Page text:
This is important to note since all of us are mere humans and cannot understand the fullness of YHVH’s plans for our own lives—not to mention all of Israel or the rest of humanity. Often times, because the Creator’s thoughts are not ours, what we may think is going to happen, even based on inspired foresight and knowledge, does not unfold the way we assume it will or think it should. That does not minimize YHVH’s use of our lives or actions, rather it exemplifies that He is in charge and we are not.
So, where does that leave us in conjunction with being YHVH’s mouthpiece or a messenger relating what He reveals or asks us to report? Exactly where we are right now.
In our ignorance, YHVH is smart. In our wisdom, we are still foolish. We cannot change what YHVH has decreed to take place; and yet, we can help change everything in terms of being true to the call in which YHVH initiates. Like the nation of Israel of old, repentance and obedience can stay the Hand of Judgment, heal our land, and set us on the path of righteousness.
The Father uses the unlearned, the babes in the faith, the immature, the wise, the hardened, and all those in between. Right where we are is where YHVH meets us. If we are called, chosen, and respond to His Ruach, we will be used to implement His plans and destiny for our lives, Israel, and the world.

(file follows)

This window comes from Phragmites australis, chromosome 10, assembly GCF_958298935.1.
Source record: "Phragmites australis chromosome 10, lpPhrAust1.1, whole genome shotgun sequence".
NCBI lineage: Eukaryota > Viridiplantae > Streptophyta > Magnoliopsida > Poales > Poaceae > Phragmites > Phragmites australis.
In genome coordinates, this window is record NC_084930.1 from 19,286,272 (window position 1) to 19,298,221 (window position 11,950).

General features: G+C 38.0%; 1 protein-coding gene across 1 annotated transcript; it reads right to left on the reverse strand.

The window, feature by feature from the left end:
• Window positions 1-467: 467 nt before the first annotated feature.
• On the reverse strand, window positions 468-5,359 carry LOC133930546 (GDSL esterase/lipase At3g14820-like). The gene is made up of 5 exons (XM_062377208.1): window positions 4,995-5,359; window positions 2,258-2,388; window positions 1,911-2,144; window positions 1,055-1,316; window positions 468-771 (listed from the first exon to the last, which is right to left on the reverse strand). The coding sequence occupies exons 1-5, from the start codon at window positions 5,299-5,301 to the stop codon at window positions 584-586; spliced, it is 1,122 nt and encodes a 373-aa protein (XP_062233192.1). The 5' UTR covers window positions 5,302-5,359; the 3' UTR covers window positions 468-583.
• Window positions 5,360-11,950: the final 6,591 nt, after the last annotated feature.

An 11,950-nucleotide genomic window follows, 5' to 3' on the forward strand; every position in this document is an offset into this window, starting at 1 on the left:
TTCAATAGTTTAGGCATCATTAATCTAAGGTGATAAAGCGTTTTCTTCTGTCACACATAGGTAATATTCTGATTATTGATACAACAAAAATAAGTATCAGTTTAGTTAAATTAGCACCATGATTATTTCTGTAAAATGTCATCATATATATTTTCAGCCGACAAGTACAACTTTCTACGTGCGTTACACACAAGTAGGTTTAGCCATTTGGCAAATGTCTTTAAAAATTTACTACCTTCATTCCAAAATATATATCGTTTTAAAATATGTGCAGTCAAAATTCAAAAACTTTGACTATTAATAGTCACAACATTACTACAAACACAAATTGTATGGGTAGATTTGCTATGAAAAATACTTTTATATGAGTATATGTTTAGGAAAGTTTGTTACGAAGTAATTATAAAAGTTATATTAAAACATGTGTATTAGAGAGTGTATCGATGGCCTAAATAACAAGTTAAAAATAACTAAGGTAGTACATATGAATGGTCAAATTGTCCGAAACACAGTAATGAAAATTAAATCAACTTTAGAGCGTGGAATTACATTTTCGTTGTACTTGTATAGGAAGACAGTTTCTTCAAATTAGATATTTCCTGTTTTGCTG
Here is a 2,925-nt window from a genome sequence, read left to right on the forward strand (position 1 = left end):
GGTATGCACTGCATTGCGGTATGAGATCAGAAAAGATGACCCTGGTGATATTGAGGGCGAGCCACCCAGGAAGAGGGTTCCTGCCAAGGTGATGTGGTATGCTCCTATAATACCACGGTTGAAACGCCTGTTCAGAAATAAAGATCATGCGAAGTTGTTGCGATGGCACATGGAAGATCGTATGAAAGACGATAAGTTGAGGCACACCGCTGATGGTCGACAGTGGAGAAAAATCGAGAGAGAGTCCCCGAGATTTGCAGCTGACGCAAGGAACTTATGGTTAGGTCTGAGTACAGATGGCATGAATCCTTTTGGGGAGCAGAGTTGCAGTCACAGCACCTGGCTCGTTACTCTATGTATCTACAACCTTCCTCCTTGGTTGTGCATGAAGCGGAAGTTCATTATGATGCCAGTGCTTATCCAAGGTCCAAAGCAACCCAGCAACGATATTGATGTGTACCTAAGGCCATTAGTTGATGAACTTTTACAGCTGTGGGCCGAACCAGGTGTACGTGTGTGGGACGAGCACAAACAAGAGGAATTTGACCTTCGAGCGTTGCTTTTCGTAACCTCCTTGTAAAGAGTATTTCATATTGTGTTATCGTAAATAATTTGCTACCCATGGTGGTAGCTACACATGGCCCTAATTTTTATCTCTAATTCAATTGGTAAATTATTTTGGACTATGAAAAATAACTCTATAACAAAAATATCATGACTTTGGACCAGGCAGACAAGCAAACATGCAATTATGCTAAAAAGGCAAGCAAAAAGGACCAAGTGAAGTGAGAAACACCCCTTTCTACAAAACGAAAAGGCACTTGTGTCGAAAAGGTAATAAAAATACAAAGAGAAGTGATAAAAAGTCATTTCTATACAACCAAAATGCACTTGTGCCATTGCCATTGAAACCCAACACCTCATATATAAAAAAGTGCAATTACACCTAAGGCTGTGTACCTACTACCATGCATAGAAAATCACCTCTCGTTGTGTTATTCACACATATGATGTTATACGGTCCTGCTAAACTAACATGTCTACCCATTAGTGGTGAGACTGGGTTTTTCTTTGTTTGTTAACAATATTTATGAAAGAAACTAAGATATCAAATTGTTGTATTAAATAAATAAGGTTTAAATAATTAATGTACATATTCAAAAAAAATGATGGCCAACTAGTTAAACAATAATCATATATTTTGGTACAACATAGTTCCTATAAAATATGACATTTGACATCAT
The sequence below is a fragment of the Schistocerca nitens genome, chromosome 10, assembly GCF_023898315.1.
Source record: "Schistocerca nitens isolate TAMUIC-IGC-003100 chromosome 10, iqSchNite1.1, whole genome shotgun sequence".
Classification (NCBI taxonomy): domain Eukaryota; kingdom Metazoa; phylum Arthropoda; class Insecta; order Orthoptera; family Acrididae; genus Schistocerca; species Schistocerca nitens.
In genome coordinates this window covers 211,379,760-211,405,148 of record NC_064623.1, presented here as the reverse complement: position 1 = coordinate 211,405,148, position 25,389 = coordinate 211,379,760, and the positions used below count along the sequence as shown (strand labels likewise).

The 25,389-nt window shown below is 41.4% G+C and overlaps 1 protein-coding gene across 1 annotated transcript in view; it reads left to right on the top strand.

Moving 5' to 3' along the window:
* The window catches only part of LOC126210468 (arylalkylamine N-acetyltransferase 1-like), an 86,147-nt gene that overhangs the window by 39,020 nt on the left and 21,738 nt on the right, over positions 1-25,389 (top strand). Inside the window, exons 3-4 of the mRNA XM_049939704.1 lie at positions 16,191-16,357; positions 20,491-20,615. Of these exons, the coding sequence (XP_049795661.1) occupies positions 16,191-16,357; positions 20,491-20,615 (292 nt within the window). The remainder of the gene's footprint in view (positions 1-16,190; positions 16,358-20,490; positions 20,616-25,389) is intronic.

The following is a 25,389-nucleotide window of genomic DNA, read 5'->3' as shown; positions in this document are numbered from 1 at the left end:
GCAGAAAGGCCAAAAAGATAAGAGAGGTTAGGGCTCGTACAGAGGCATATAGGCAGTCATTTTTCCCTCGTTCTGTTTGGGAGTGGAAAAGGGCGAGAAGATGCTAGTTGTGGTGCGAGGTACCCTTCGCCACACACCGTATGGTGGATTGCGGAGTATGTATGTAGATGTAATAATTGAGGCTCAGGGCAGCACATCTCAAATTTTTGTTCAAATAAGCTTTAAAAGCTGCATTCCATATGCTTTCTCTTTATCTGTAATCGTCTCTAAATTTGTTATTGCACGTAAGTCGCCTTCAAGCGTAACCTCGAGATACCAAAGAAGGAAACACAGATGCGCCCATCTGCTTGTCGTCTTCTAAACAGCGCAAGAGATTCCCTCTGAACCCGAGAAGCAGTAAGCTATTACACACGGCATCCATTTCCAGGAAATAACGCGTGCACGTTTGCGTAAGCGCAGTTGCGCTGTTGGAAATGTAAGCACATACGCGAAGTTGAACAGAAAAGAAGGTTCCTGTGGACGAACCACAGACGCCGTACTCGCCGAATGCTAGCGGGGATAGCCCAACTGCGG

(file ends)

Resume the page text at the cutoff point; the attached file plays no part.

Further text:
It comes down to one simple word—Faith. Without faith in YHVH’s plan, voice, instructions, dreams, and visions, our words and our actions are for naught. Furthermore, if we over-analyze or try to make predictions based on our prognostication or seemingly wise insights, YHVH will still use what we do, but it may not bode so well for us as our flesh will have gotten in the way or partaken of a carnal reward not meant for us.
Whether Yoseph understood his dreams, willingly went along as his father’s informant, or purposefully alienated himself from his brothers is not completely clear. At seventeen, though, his immaturity probably veiled his wisdom and could have initiated manipulation.
We, too, are engaged in a reality that is only fully known by YHVH. Being astute enough to do His will and speak, even if it gets us in trouble, maybe what He desires. Our immaturity and naivety are used by the Father, but not excuses to continue walking in ignorance or frivolity. Like Yoseph, each step is used to grow us up into wizened, Ruach-led believers.
We all have character flaws. Yet, as we grow in Messiah, YHVH uses these foibles to bring about His will and purpose for all of us.
Dwell upon Isaiah 55:8-11, “’For My thoughts are not your thoughts, nor are your ways My ways,’ declares YHVH. ‘For as the heavens are higher than the earth, so are My ways higher than your ways and My thoughts than your thoughts. For as the rain and the snow come down from heaven, and do not return there without watering the earth and making it bear and sprout, and furnishing seed to the sower and bread to the eater; so will My word be which goes forth from My mouth; it will not return to Me empty, without accomplishing what I desire, and without succeeding in the matter for which I sent it.'”